In regards to distillation volume if you can’t easily monitor the mass or volume of the solution in the container that it’s being vaporized in I would try to control the factors that control the rate of vaporization. These would be volume of solution, surface area of vaporization, heat flow into the solution, and pressure of the system. If the condensor can maintain a constant temperature then you should be able to get at least an approximate idea of how much distillate you have made after a given time. As an example vaporizing 500 mL of mint water at 90 deg. C for 20 min with 100 cm squared surface area at one atmosphere should give about the same amount of distillate each time. In theory with some experimentation you could make a reference chart for how long it takes to distill a certain volume if you hold the other parameters constant. In practice I’m not sure how sensitive it would be to things like altitude, ambient humidity, and starting temperatures of the solution and still components. It could be more trouble than it’s worth to control all the variables well enough to have a predictable volume of distillate. It might be worth a try if you’re really keen on replicable results.

  • Jurgen


    Brilliant work! I would like to echo part of Jake’s comment above. Flavour molecules are often poorly water soluble and therefore distill much better when ethanol is present. For separation by distillation not only boiling points but also interactions between the compounds distilled are important. Ethanol can act as a “carrier” for flavour compounds.
    There is a reason why flavour distillates are often made with ethanol… So, IMHO 2 is correct.

    Like all scientist above, I was scared by your use of the 100% ethanol, we always order the 96% food grade for drinks with Christmas.

  • Mait


    You make the following statement, “For maximum flavor retention, you want this coolant to be as cold as possible without freezing your distillate to the coils.” however is this true? I always thought that it was only important to get down to around the serving temperature, say somewhere in the mid 50sF. By not getting colder am I really losing something? I believe that in Cognac and Armagnac production, tap/well water is used as the coolant.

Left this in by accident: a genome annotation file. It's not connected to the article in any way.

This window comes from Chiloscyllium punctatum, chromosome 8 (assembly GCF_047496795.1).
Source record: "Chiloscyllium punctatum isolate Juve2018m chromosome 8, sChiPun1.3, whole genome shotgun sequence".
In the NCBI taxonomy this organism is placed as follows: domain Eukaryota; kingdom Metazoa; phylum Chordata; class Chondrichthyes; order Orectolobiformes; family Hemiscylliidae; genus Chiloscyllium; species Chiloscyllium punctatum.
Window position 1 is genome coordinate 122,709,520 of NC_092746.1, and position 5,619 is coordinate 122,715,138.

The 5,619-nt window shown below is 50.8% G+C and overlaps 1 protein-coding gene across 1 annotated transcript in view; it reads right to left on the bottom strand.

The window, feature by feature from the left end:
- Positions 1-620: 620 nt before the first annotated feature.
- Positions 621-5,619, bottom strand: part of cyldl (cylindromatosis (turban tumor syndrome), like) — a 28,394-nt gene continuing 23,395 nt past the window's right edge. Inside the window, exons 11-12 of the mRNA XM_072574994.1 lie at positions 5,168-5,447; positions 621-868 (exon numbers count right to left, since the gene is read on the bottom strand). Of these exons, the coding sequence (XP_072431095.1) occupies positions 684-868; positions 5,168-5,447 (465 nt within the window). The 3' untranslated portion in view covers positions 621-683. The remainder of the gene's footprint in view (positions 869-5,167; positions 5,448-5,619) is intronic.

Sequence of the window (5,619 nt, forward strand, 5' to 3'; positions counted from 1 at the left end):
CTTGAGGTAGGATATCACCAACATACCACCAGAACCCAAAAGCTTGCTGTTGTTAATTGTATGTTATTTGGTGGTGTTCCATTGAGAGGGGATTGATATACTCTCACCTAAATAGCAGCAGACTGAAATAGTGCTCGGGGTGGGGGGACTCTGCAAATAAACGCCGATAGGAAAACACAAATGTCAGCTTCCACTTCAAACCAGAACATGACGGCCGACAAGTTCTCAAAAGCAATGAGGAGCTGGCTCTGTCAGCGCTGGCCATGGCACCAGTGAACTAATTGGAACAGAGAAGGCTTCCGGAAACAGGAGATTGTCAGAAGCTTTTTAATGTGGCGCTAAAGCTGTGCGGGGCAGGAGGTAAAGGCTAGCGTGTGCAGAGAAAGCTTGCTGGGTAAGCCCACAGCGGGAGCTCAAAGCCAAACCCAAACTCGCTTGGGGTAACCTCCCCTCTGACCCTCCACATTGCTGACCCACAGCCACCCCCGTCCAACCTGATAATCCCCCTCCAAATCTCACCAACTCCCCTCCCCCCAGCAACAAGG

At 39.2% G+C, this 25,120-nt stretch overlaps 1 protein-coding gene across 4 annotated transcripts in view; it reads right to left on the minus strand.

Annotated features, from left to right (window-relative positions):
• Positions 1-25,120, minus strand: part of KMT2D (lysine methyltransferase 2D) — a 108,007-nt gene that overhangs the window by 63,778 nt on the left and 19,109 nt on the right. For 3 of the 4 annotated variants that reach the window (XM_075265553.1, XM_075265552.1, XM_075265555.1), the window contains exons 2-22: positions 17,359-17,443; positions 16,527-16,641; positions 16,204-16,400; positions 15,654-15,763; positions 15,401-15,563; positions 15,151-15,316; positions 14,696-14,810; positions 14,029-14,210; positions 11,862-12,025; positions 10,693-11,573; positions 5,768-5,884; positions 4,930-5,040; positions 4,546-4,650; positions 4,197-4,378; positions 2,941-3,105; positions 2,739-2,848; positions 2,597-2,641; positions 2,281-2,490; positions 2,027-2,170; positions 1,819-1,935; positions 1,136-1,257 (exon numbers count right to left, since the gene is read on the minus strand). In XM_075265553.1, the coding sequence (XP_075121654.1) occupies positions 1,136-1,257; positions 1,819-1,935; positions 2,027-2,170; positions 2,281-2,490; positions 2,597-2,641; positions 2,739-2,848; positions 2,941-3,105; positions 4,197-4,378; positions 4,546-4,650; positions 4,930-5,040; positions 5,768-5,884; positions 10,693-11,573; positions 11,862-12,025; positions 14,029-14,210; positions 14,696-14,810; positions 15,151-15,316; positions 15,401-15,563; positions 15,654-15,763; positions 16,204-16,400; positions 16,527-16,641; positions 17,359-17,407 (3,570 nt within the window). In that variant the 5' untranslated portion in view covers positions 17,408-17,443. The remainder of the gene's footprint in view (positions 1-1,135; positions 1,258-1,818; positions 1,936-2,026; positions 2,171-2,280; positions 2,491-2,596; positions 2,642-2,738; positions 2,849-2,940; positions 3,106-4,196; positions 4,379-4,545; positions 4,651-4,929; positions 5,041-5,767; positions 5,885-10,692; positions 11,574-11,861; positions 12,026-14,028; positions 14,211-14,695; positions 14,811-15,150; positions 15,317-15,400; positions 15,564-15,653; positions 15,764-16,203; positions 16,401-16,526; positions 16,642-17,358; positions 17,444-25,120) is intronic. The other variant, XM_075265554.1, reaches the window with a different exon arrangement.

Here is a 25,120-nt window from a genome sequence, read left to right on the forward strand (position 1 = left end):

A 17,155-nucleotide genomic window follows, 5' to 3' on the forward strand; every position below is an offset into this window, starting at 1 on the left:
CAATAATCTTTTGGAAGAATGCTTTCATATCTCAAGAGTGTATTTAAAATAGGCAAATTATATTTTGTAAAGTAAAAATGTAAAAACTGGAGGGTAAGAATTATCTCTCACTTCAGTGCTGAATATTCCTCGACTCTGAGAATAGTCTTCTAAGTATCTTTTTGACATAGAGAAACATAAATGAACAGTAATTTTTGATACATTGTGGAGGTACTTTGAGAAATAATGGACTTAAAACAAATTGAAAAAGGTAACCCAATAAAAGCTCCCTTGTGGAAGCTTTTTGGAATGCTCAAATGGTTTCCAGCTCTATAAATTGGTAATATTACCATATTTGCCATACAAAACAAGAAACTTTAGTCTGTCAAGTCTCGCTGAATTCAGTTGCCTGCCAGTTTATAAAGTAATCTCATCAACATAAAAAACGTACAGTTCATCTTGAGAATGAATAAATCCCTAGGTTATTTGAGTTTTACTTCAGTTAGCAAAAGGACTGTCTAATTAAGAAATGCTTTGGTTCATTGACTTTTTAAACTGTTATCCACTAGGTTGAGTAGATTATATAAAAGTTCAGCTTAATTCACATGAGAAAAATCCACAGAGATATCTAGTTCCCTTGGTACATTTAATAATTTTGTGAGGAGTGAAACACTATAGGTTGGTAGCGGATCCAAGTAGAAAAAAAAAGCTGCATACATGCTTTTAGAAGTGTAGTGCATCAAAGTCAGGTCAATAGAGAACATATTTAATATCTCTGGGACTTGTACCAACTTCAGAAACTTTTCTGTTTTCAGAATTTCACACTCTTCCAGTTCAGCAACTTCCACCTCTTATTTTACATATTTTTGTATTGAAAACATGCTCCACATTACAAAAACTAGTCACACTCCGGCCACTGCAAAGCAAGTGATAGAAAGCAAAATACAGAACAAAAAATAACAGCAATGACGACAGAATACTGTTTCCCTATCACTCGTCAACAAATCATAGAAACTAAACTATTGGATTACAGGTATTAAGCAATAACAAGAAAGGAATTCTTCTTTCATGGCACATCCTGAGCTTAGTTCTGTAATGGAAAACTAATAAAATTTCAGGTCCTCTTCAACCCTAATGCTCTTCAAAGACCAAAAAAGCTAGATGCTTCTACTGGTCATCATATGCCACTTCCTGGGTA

• davearnold

      Howdy Mait,
      In traditional distillation what you say is correct, because ethanol is the desired product with very few congeners desired. We want to capture essentially all of the congeners, so we try to get a very high temperature delta which lets us do a fast distillation without losing much.

  • Allie

    Hi Dave,

    I was rotovapping in lab thinking about this problem today, and I remembered a sidenote from an earlier post that faster distillations gave better flavor than slow distillations – is it possible that the water distillations are just too slow because of the higher boiling point/lower vacuum required?

    Also in terms of retaining flavor would it be legal to add ethanol to your trap? you’d have to keep the trap cold (ice bath?) so it wouldn’t evaporate too much but that might retain some of the flavor better than the water.

    • davearnold

      Hello Allie,
      I think part of the problem is as you state it, but there is something else as well. The aroma and flavor of water based distillates are extremely fugitive (compared to ethanol distillates). I think water is just poor at holding on to the flavors, so it is easy for them to get pumped out through the vacuum system. I don’t see a legal problem with adding ethanol to the trap because it is never subjected to a separation process –so it isn’t ever distilled.

  • Eric Moore

    For legal flavor extraction I’d think the way to go is heating a water-based solution under reflux, bubble some nitrogen through it, and connect the top of the condenser to a trap/bubbler and fill it with ethanol, so the off-gas from the top of the condenser bubbles through the ethanol. Put the trap in dry ice, and the combination of the ethanol solvent, and the low temperature should trap the volatiles in the trap. Since the solvent (water) is mostly not getting past the condenser, you can run the thing a long time w/o having to muck with the trap.

  • Eric Moore

    Oh, yeah, if you take 190 proof alcohol, and pass it over dry lime (CaO) as a dessicant, you should be able to get 199 proof alcohol.

    • davearnold

      We aren’t sure if our dehydrated alcohol has any benzene in it. It is USP, so I hope not.

  • James Ross

    P.S. The alcohol in the “thumper” is what catches most of the flavors that you would want.